Credit Cards go head-to-head: defensive and offensive SEM recommendations

Sarah Dutton Posted by Sarah Dutton

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Credit Cards go head-to-head: defensive and offensive SEM recommendations

In our new CMO Search Intelligence Brief for the Credit Card Industry, we’ve pitted the top 120 credit card companies in the US against one another to see who’s performing best in paid search in this fiercely competitive market.

Using our AI-powered, Whole Market View, we’ve evaluated the finance search market and created the Search Intelligence Index for credit cards, comparing each company’s search behavior against other top-performing players. Each company’s overall score is averaged on a scale of 0-100 by analyzing search performance across three categories: Market Leadership, Search Excellence and Brand Ownership, with the market average set at 50.

To see the full index and leaderboards, download the report on our credit card search intelligence hub page and even request your own individual score.

In this article, we take a deeper look at four competitive credit card matchups between an industry leader and challenger to reveal insights and recommendations to drive growth and digital transformation and improve the customer journey.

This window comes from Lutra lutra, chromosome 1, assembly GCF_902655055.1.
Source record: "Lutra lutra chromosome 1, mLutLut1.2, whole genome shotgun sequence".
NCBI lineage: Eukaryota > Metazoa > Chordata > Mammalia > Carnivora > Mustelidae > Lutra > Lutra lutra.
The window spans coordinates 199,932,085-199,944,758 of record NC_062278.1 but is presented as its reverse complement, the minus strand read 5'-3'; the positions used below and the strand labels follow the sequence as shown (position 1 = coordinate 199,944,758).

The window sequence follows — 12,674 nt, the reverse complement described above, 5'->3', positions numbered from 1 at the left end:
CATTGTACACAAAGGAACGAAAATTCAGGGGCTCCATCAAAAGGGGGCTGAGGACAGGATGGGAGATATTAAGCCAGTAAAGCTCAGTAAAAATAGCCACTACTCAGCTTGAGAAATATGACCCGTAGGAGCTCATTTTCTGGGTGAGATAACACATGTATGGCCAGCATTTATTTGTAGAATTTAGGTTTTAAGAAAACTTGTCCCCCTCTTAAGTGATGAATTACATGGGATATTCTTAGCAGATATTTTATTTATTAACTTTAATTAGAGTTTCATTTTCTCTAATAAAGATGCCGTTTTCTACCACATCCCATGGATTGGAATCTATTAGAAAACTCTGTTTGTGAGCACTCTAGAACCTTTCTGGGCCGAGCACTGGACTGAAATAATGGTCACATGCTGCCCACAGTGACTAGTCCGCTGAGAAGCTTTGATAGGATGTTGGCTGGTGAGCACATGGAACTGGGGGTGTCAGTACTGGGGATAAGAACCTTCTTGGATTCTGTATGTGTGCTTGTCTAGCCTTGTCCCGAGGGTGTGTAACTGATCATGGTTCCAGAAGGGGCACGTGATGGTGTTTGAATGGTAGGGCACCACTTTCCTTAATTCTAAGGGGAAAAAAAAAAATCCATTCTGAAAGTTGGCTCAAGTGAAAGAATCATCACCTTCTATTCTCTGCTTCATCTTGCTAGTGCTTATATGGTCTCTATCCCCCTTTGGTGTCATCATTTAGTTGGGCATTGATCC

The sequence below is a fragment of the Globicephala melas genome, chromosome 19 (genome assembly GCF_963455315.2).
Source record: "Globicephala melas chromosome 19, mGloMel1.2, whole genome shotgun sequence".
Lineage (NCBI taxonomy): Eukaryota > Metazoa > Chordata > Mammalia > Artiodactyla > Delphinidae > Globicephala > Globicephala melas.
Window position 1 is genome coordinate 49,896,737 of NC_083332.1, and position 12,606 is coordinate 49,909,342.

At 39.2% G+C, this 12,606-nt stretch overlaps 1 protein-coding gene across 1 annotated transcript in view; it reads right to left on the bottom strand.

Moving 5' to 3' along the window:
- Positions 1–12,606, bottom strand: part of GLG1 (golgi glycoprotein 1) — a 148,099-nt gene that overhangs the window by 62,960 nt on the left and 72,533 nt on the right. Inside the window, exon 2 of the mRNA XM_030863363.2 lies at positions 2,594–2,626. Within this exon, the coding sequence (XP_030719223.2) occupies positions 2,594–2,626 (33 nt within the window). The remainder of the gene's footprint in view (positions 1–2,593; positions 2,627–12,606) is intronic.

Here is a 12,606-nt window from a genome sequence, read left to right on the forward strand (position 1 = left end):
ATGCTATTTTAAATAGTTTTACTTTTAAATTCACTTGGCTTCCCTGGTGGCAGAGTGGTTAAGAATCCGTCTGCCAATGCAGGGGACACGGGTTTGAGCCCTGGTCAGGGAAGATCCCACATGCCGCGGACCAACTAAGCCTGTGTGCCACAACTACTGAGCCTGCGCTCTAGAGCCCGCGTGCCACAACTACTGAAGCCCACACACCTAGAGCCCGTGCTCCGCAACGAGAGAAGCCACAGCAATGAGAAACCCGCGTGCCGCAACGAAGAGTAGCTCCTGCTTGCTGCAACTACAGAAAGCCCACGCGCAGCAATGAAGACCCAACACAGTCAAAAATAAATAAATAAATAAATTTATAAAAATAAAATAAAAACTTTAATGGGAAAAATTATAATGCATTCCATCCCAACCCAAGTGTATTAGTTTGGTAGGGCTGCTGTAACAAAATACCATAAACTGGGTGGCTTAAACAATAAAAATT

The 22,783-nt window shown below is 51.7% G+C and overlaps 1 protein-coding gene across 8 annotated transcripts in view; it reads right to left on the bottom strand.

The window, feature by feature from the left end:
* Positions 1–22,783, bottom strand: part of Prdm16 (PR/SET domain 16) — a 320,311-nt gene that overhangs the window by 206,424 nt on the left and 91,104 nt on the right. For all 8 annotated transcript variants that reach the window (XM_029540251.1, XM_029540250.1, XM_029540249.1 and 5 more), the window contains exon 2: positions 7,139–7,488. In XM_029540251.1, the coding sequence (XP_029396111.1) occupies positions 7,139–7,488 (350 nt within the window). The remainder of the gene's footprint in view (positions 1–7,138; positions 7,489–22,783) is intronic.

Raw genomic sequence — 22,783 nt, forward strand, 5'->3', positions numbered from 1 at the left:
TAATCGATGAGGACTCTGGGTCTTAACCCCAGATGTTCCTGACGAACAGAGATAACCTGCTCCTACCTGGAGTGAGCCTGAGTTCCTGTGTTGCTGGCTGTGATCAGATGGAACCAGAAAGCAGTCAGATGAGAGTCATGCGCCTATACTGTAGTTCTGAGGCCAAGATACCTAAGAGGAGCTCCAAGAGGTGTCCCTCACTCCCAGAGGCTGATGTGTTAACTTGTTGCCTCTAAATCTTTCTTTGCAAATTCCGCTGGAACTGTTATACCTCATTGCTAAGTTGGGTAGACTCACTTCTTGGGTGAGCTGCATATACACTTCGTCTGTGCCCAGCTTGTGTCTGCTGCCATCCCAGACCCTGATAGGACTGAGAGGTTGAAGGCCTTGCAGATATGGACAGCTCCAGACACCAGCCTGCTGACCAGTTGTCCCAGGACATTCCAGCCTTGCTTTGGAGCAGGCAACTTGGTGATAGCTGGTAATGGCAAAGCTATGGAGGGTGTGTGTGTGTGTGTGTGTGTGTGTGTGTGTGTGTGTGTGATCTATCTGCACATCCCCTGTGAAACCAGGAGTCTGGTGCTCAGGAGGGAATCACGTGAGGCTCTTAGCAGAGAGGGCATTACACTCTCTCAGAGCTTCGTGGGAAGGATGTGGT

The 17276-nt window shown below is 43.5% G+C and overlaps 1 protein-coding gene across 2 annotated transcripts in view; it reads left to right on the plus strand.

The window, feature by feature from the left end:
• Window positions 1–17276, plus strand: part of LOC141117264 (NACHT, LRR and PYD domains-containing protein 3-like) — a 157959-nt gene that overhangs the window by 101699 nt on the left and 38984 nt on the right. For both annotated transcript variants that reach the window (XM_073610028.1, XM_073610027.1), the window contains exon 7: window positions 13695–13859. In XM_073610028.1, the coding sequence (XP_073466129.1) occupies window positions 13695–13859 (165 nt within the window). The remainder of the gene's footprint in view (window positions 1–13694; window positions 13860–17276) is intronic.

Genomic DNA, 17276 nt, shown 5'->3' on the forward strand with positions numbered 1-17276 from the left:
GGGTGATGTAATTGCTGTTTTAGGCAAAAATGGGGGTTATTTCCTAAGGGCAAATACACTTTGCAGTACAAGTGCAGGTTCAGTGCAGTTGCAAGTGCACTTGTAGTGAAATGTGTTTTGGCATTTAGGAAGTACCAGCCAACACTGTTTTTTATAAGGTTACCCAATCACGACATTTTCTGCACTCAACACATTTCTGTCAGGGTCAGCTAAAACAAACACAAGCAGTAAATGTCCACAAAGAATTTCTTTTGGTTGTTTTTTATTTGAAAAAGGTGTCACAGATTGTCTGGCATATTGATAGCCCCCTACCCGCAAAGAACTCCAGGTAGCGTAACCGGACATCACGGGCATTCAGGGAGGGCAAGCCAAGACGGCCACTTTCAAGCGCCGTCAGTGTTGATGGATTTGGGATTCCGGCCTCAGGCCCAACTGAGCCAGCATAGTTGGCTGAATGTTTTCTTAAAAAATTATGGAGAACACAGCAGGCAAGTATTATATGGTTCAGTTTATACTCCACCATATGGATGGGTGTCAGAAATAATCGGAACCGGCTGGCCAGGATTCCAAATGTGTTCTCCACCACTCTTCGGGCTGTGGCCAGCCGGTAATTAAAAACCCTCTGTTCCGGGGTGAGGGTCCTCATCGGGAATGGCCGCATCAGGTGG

Major Credit Cards – American Express vs. Wells Fargo

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On Defense – American Express

With a Search Intelligence Score of 92, American Express dominated the credit card search market. To maintain its leadership position, the company should focus its efforts on improving Search Excellence (83) as other companies will continue to raise the bar and evolve their search strategies. 

Action: Ensure messages and offers are aligned with consumer wants and needs, especially with new threats like Apple Card entering the market. Analyze performance by category and region to keep SEM budgets focused on areas of highest return, further optimizing return on ad spend (ROAS).

On Offense – Wells Fargo

Despite being one of the largest credit card issuers in the U.S., Wells Fargo’s SEM performance is in the middle of the pack. The bank could make the strongest impact on its SEM position by boosting Market Leadership (49) and Search Excellence (36). These scores show that the company spent more than competitors to reach the same results. Wells Fargo will not only need to extend its reach to cover a wider segment of the market, but can also take action to increase its SEM return on investment (ROI). 

Action: Conduct an SEM opportunity analysis to set a focused SEM strategy, allocating budget to areas of high performance and lower competition to spend more effectively and identifying the best messaging, positioning, and offer to win in each area.

Prepaid Cards – Netspend vs. Brink’s Money
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On Defense – Netspend